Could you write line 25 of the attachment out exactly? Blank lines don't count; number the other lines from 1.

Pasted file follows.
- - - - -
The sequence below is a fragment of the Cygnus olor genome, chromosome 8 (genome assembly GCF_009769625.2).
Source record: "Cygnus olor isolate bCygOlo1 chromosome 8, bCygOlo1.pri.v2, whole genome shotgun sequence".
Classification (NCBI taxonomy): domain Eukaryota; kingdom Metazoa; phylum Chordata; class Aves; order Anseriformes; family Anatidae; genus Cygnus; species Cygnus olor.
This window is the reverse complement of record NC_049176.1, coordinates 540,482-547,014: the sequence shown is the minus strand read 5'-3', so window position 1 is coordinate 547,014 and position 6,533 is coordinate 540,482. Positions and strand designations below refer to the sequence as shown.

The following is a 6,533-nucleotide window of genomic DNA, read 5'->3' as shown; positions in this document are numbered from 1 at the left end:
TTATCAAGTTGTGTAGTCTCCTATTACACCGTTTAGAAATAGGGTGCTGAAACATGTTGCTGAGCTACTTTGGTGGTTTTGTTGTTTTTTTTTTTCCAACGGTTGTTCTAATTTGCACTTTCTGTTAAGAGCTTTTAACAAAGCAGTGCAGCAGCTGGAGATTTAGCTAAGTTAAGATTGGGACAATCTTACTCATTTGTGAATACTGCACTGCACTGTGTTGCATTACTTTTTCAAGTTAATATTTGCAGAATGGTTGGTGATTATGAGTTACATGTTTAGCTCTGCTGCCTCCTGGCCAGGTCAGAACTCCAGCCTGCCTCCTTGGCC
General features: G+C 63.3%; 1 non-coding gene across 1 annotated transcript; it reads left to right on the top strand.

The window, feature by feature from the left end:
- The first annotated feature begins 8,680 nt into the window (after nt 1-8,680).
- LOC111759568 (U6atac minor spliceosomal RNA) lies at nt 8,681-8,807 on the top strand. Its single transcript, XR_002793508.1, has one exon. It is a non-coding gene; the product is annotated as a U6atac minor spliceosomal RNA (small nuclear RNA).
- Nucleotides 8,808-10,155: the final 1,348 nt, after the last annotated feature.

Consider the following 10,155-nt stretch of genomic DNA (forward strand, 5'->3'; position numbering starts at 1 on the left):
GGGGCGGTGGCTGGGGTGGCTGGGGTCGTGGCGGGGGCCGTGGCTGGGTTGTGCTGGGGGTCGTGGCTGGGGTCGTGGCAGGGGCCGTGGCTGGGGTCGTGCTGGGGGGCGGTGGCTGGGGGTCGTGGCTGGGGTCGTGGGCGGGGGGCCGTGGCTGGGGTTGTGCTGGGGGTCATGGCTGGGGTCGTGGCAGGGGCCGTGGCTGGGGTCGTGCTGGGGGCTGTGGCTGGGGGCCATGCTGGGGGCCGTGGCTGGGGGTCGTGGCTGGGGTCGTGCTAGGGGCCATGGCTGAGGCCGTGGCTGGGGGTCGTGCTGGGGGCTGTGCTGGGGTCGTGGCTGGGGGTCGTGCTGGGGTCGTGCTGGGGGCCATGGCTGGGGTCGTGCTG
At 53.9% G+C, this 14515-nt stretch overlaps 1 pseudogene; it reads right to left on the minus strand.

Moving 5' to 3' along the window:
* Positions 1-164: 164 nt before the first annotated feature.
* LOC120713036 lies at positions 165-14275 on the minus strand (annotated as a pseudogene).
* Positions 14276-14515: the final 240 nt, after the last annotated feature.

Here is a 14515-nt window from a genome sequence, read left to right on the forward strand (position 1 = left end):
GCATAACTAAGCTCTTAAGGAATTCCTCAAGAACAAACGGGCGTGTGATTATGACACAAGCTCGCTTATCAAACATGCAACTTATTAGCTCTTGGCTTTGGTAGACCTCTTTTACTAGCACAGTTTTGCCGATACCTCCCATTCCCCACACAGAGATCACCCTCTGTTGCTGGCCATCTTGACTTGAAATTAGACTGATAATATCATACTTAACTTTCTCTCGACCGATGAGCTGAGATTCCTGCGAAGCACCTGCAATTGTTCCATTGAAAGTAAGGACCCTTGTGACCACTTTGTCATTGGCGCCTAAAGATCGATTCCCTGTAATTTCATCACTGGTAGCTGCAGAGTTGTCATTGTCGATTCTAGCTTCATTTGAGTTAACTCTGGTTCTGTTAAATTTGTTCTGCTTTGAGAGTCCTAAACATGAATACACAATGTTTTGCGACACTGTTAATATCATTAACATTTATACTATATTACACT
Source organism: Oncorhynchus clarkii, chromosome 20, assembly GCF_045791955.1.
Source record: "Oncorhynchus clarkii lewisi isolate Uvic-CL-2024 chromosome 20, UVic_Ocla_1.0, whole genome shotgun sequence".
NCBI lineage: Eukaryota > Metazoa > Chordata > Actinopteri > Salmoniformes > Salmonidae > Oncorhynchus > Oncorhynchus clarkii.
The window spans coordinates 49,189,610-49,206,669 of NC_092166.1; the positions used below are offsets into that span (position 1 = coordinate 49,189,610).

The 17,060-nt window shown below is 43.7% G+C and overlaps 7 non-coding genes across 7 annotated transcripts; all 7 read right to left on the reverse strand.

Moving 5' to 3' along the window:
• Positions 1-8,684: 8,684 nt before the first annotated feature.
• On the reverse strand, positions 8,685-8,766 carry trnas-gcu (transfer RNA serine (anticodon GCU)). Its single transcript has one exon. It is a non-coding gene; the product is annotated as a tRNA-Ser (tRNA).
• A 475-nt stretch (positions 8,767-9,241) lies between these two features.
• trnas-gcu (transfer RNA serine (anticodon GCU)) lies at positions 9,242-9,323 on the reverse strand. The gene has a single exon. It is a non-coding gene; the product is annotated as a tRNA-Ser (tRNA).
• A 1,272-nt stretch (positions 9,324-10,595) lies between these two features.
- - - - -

The 17,060-nt window shown below is 43.7% G+C and overlaps 7 non-coding genes across 7 annotated transcripts; all 7 read right to left on the reverse strand.